I have a ten minute, spoken-word, mono piece on the timeline. I would normally have chopped it down by drag-selecting pieces I didn’t want and deleting them, but this time, the valuable chunks were out of order, so I couldn’t do that. The goal is to do assemble editing onto a fresh track.
How would you do that (in broad strokes rather than keystroke detail)?
Do “Split delete” rather than normal delete of the bits that you don’t want, then add a new “destination” track (mono or stereo as required), then drag the pieces down onto the new track (Time Shift tool), and slide them left/right into position.
If you will need to crossfade, then create two “destination” tracks and drag the pieces so that they alternate between the two tracks, and overlap where you need crossfades (Crossfade Tracks: http://manual.audacityteam.org/man/crossfade_tracks.html)
If you’re not bothered about precise crossfading, but just want a short’ish crossfade, then using just one track and “Crossfade Clips” may be quicker (http://manual.audacityteam.org/man/crossfade_clips.html).
Optional: If there two (or more) tracks), they may be rendered (Tracks > Mix and Render) to make a single continuous audio clip in one track.
Optional: If there is one track, you can join the clips into one continuous clip with “Edit > Clip boundaries > Join (Ctrl+J)” (Command+J?)
If you’re not bothered about precise crossfading
I’m bothered that nothing in that first paragraph worked right.
I need to go back and read through it again.
In what way not right?
Perhaps if I break it down more:
Mac OS X users: CTRL = COMMAND and ALT = OPTION. So, for example, CTRL + ALT + K = COMMAND + OPTION + K
- Ensure that “Sync-Lock” is off (http://manual.audacityteam.org/man/edit_toolbar.html#link)
- Select a part that you wish to delete, then “Edit > Remove Special > Split Delete” (Alt+Cntrl+K, or on a Mac see above)
- Repeat step 3 for each part you wish to delete
- Add a new track with the same number of channels (“Tracks > Add New > Mono/Stereo Track”)
- Press “Enter” to deselect the track.
- Switch to the Time Shift tool (F5)
- Drag the pieces down to the new track and position them where required.
*** NOTE: some movement is restricted in recent versions of Audacity. It is not possible to drag along and down unless there is sufficient space**
It is not possible to drag clip A down to the second track as indicated by the red arrow. The space between clips C and B is not sufficient to accommodate clip A, so even though there is plenty of room in the second track, clip B gets in the way. This is a bug / limitation (not user friendly).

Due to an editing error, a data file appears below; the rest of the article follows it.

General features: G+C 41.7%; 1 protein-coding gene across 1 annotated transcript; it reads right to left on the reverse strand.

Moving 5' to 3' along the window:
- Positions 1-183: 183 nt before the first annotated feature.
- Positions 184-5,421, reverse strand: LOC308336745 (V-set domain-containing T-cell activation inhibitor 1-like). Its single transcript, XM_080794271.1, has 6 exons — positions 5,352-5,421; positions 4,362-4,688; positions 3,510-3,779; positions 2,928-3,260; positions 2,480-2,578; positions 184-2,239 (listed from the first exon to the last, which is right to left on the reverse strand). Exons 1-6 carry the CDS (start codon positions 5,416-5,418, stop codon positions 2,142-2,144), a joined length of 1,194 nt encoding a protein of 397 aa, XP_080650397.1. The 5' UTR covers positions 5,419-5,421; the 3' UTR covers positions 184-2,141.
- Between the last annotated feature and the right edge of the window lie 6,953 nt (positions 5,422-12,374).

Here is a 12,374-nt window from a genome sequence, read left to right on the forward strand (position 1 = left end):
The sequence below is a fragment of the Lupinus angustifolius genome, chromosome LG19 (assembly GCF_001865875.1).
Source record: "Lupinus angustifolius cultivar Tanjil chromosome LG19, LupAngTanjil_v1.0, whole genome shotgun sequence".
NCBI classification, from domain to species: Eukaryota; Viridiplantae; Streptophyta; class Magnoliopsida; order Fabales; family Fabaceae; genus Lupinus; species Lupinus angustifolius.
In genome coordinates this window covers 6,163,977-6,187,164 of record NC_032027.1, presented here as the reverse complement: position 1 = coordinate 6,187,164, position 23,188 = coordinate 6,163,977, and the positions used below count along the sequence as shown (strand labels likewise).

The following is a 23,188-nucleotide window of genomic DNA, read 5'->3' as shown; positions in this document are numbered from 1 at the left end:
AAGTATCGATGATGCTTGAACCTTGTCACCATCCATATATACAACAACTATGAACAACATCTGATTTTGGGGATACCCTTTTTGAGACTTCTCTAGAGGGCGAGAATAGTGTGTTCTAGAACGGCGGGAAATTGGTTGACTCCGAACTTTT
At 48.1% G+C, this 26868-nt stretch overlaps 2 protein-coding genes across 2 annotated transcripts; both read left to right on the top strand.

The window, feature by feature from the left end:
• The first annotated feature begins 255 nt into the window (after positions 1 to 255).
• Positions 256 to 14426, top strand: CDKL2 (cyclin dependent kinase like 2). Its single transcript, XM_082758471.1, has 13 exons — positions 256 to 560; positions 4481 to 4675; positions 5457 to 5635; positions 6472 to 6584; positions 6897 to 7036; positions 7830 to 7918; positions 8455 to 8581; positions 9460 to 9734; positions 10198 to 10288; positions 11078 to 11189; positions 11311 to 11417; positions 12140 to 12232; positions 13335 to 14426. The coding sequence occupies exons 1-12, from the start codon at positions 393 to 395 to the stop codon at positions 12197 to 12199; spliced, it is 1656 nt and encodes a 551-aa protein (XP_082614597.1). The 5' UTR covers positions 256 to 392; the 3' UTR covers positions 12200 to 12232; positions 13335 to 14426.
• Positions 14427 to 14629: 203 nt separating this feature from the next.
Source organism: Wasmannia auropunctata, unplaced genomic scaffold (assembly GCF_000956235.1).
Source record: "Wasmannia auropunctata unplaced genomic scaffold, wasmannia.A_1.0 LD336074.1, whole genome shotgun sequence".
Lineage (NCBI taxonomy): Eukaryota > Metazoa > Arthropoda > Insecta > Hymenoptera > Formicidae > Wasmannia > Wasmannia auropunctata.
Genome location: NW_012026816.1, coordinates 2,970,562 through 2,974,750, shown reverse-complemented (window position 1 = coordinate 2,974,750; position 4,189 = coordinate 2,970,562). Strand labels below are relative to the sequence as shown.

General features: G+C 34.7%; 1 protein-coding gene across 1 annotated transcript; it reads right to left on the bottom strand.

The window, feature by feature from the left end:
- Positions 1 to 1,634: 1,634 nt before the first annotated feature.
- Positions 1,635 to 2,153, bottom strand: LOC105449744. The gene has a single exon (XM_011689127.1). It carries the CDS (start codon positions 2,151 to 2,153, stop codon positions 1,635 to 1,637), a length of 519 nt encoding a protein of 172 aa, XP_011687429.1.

To work around this limitation, do the drag as two separate actions. First drag it to the right as show by the green arrow “1”, then drag it down as shown by green arrow “2”.
I think that’s still being too fancy.
I left the top track intact. After I figured out simple deletions wasn’t going to do it by way of a quick survey, I just left the track as it was. Everything from here is drag-select > Copy > Paste. After I get the new track assembled, it’s pretty standard shifting slightly, cutting, trimming, etc, and Export. Go make tea. No fading or other interstitial tricks.
Piece 'o cake, right?
I did my first drag-select > Copy and clicked in a blank spot in the Audacity work surface…and no new track appeared. I know that’s delusional magic thinking, but hey, why not?
Tracks > New Track. Select the track and Paste. Nothing.
Generate > Silence. Select > Home > Paste. Success!!
Back to track 1, select the next segment > Copy.
Select the end of the last Paste on track 2 and Paste. It did Paste and on track 2, but it did it at the ten minute point, at the point defined by the end of track 1. So I appear to have semi-selected track 2.
Time Shift Tool to the rescue! I think it only did that once. All the rest of the clips arrived on track 2 in more or less good order.
I join the other posters complaining about the thick black bar that seems to get stuck at the join point between clips. Why is that there? Is it optional?
Select track 2 > Export Selected > Go lie down for a while.
If you mean the vertical black “split” line, it indicates the boundaries of two adjacent clips.
It seems to indicate a mistake. Fix Me!!
What’s scary about this is I’m not a new user…
To amend that, I’m not an editing New User. I’ve put together TV shows. I’m a total Audacity Editing New User, so I haven’t internalized the oddities and tricks.
I’m modeling the newbie.
What is the exact problem you are having with Split Lines ?